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Family makes room for different ways to replenish

August 30, 2015

A family makes room for different ways to replenish

As published in the Daily Hampshire Gazette, Tuesday, August 25, 2015, (Published in print: Wednesday, August 26, 2015)

Nothing like beach says summer. Sun, sand and surf equal fun, for many.

Beaches, in my experience are usually crowded, surrounded by development — ranging from the ticky-tacky to the clamor of outlet malls — and bland, leaving me subdued.

I prefer mountains and forests — preferably together — and their cool, clear streams and lakes. They tend to be quiet, sparsely populated, devoid of development and magnificently beautiful — restorative to my body and spirit.

My wife, Lori, and I met, fell in love, married and started a family in the Colorado Rockies. My connection to the natural world formed in the forests, lakes and rivers of the upper Midwest. These are the places where I feel most alive.

Since our family relocated to New England, however, I have visited the same physically unremarkable plot of beach on the Connecticut shore of the Long Island Sound nearly 50 times.

The immediate boundaries of the beach, governed by the Island View Beach association, of which Lori’s maternal grandfather was a founding member, are about 50 yards wide and 50 yards deep, at low tide. IVB, as the locals call it, is wedged between adjoining plots of sand, which are governed by other associations, a two-block reach from the frenzy of U.S. Route 1 and a mile from notorious Interstate 95.

The entire stretch of beach is less than a mile long. The water is often clear in the morning but murky by afternoon, churned by motorboat traffic and gray water run off. Across the sound, New York development is visible through the haze.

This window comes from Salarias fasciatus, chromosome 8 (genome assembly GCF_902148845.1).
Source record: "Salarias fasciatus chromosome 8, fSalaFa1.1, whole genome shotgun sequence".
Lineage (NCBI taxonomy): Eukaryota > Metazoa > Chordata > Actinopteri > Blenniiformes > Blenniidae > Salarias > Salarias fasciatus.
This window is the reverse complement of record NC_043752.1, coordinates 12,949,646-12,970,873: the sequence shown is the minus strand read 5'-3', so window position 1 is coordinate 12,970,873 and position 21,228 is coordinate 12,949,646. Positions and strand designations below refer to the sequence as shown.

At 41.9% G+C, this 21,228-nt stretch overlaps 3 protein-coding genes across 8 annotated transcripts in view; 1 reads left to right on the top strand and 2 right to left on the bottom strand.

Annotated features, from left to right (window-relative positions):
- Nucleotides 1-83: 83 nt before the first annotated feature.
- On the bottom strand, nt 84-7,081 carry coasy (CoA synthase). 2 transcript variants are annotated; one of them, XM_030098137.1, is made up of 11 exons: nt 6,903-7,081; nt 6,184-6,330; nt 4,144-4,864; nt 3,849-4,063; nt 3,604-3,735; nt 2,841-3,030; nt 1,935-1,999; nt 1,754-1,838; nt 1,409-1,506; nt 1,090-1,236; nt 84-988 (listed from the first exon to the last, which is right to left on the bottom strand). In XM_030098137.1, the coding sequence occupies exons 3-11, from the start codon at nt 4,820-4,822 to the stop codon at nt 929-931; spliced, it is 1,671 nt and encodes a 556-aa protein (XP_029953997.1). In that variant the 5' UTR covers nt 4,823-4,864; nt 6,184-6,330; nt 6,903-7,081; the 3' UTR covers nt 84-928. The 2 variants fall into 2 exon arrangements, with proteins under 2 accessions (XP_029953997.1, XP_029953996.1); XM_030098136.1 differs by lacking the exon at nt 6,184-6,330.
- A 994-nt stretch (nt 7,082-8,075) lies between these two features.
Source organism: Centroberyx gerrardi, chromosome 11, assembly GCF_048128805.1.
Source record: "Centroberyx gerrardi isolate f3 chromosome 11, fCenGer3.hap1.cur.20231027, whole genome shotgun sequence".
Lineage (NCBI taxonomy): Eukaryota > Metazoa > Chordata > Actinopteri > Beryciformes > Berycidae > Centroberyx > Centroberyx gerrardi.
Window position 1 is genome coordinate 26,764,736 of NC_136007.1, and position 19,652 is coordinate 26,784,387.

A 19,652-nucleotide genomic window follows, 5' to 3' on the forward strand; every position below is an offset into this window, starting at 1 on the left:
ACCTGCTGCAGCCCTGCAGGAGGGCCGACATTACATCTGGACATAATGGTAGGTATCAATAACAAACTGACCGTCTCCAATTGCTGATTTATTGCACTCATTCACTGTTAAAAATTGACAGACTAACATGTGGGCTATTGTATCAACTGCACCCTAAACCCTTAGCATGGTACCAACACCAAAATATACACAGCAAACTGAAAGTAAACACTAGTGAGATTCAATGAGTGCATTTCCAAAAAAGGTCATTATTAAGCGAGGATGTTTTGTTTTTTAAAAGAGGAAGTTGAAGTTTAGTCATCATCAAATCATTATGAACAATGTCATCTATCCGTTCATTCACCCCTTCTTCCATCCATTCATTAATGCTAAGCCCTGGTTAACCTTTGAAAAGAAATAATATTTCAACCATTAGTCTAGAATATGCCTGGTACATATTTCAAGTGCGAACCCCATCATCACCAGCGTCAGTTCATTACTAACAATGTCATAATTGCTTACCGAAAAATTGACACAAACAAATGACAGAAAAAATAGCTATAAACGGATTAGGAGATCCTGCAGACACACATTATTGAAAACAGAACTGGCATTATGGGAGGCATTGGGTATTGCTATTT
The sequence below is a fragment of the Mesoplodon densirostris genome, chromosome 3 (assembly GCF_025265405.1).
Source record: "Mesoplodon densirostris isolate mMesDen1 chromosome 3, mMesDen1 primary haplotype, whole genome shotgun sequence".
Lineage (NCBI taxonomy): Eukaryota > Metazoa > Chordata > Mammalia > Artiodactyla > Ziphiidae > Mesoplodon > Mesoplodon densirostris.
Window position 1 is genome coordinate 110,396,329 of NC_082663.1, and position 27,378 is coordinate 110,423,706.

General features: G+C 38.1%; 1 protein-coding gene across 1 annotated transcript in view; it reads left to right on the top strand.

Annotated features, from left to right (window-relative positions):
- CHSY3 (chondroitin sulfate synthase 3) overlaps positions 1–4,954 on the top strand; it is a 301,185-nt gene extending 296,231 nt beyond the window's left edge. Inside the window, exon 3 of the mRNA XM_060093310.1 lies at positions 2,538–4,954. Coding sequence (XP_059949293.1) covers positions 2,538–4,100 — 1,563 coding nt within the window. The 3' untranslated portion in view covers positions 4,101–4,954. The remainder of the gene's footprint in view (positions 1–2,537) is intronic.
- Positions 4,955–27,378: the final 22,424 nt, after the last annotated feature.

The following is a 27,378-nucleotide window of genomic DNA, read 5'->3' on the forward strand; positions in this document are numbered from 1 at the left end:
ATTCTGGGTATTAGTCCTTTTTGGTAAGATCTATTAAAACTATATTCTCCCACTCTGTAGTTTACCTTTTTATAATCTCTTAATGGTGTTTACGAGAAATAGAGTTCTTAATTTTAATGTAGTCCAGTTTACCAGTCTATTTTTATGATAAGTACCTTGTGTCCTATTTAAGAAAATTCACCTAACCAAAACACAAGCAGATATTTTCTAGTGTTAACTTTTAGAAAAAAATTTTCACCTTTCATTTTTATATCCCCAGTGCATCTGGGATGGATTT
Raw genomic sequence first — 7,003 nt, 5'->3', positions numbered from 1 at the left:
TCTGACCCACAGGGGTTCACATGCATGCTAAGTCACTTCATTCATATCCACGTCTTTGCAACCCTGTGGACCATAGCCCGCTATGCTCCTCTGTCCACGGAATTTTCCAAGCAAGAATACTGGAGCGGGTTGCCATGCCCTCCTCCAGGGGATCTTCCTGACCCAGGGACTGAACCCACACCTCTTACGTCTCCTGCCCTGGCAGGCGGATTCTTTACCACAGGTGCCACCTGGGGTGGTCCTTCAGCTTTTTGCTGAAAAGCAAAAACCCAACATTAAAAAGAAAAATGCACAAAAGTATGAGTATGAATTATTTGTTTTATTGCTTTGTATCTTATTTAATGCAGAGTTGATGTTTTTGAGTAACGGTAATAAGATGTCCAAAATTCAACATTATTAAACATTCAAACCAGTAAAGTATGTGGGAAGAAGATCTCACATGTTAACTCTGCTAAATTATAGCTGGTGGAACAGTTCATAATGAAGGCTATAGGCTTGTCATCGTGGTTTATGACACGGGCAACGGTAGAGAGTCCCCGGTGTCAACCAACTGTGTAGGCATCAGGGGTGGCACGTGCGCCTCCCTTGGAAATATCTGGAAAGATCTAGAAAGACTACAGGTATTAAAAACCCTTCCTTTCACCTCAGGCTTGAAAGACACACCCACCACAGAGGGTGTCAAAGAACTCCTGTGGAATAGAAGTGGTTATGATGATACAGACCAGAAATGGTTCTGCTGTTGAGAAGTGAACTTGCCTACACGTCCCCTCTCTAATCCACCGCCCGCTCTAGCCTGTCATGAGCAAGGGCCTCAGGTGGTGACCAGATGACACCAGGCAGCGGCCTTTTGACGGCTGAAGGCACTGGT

I have commiserated with others — men and women whose spouses grew up spending weekends and summers in the multi-generational beach houses that dot the eastern shore. We are an unenviable lot, moored through love to these bastions of New England custom we stand little chance of changing the course of family and regional history.

Still, I have been slow to assimilate.

My resistance has been a source of tension, for Lori and me. For her, this seasonal gathering place is more home than any she has known — where four generations of her family have summered since the 1940s. It is a place where her soul is replenished.

I witnessed this — the first time I visited the family beach house. Lori glowed in this place and while she glowed in the mountains too, there was something I noticed but lacked the experience to comprehend. Our first, Zoe, was already growing inside Lori and I knew I wanted for our child what I could sense in her mother.

As our seventh summer in New England wanes, Adam, born two months after we arrived is now 6, and Zoe, nearly 9. Both thrive at this beach, warmed by the sun, grounded in the sand and cooled by the surf — like their mother. They play hard, eat lots and sleep long, alongside their cousins and a gaggle of seasonal friends whose parents did the same, not so many years ago.

As a father and husband, my relationship to this place remains awkward, halting at times, an immigrant in a family of beach lovers. But while I sometimes find the whole of it — the beach, neighborhood and house — overwhelming, I recognize its sacredness, an oasis that has connected and enlivened generations — and now Zoe and Adam too.

I also delight with anticipation, as we — just the four of us — prepare to end the summer with a week of camping in the quiet woods, along a scenic lake, near beautiful mountains, where as a family we will experience everyday sacredness.

John Engel of Florence is an organizational consultant and Director of the Healthy Men and Boys Network of Western Massachusetts. He can be reached through his website

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